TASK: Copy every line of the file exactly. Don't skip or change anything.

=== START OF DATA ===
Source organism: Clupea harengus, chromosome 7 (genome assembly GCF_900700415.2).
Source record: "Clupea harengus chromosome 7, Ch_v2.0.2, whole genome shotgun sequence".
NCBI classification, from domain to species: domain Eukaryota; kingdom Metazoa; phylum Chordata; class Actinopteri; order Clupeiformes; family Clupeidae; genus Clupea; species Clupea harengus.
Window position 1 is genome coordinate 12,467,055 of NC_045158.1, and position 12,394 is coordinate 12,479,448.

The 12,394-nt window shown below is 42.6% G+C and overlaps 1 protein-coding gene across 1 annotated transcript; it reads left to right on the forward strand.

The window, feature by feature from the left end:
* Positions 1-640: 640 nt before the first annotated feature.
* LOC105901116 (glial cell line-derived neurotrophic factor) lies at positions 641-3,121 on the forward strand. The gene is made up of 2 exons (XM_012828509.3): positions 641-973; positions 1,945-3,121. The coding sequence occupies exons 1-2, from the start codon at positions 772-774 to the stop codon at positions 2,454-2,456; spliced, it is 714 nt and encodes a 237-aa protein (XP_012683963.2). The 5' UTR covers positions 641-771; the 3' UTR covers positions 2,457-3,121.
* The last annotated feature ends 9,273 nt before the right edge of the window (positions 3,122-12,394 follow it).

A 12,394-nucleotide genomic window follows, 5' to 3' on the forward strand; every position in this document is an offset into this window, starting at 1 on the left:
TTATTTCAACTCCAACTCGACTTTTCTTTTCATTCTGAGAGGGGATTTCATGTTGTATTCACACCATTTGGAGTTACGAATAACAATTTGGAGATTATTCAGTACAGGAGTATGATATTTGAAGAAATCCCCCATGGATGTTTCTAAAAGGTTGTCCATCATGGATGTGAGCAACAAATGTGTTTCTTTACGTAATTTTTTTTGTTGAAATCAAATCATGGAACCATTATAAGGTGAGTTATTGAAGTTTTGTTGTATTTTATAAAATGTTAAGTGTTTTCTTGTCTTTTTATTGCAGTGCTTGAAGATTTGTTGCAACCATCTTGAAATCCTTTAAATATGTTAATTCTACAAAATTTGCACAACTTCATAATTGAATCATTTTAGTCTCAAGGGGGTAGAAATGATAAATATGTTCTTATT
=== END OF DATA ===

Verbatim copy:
Source organism: Clupea harengus, chromosome 7 (genome assembly GCF_900700415.2).
Source record: "Clupea harengus chromosome 7, Ch_v2.0.2, whole genome shotgun sequence".
NCBI classification, from domain to species: domain Eukaryota; kingdom Metazoa; phylum Chordata; class Actinopteri; order Clupeiformes; family Clupeidae; genus Clupea; species Clupea harengus.
Window position 1 is genome coordinate 12,467,055 of NC_045158.1, and position 12,394 is coordinate 12,479,448.

The 12,394-nt window shown below is 42.6% G+C and overlaps 1 protein-coding gene across 1 annotated transcript; it reads left to right on the forward strand.

The window, feature by feature from the left end:
* Positions 1-640: 640 nt before the first annotated feature.
* LOC105901116 (glial cell line-derived neurotrophic factor) lies at positions 641-3,121 on the forward strand. The gene is made up of 2 exons (XM_012828509.3): positions 641-973; positions 1,945-3,121. The coding sequence occupies exons 1-2, from the start codon at positions 772-774 to the stop codon at positions 2,454-2,456; spliced, it is 714 nt and encodes a 237-aa protein (XP_012683963.2). The 5' UTR covers positions 641-771; the 3' UTR covers positions 2,457-3,121.
* The last annotated feature ends 9,273 nt before the right edge of the window (positions 3,122-12,394 follow it).

A 12,394-nucleotide genomic window follows, 5' to 3' on the forward strand; every position in this document is an offset into this window, starting at 1 on the left:
TTATTTCAACTCCAACTCGACTTTTCTTTTCATTCTGAGAGGGGATTTCATGTTGTATTCACACCATTTGGAGTTACGAATAACAATTTGGAGATTATTCAGTACAGGAGTATGATATTTGAAGAAATCCCCCATGGATGTTTCTAAAAGGTTGTCCATCATGGATGTGAGCAACAAATGTGTTTCTTTACGTAATTTTTTTTGTTGAAATCAAATCATGGAACCATTATAAGGTGAGTTATTGAAGTTTTGTTGTATTTTATAAAATGTTAAGTGTTTTCTTGTCTTTTTATTGCAGTGCTTGAAGATTTGTTGCAACCATCTTGAAATCCTTTAAATATGTTAATTCTACAAAATTTGCACAACTTCATAATTGAATCATTTTAGTCTCAAGGGGGTAGAAATGATAAATATGTTCTTATT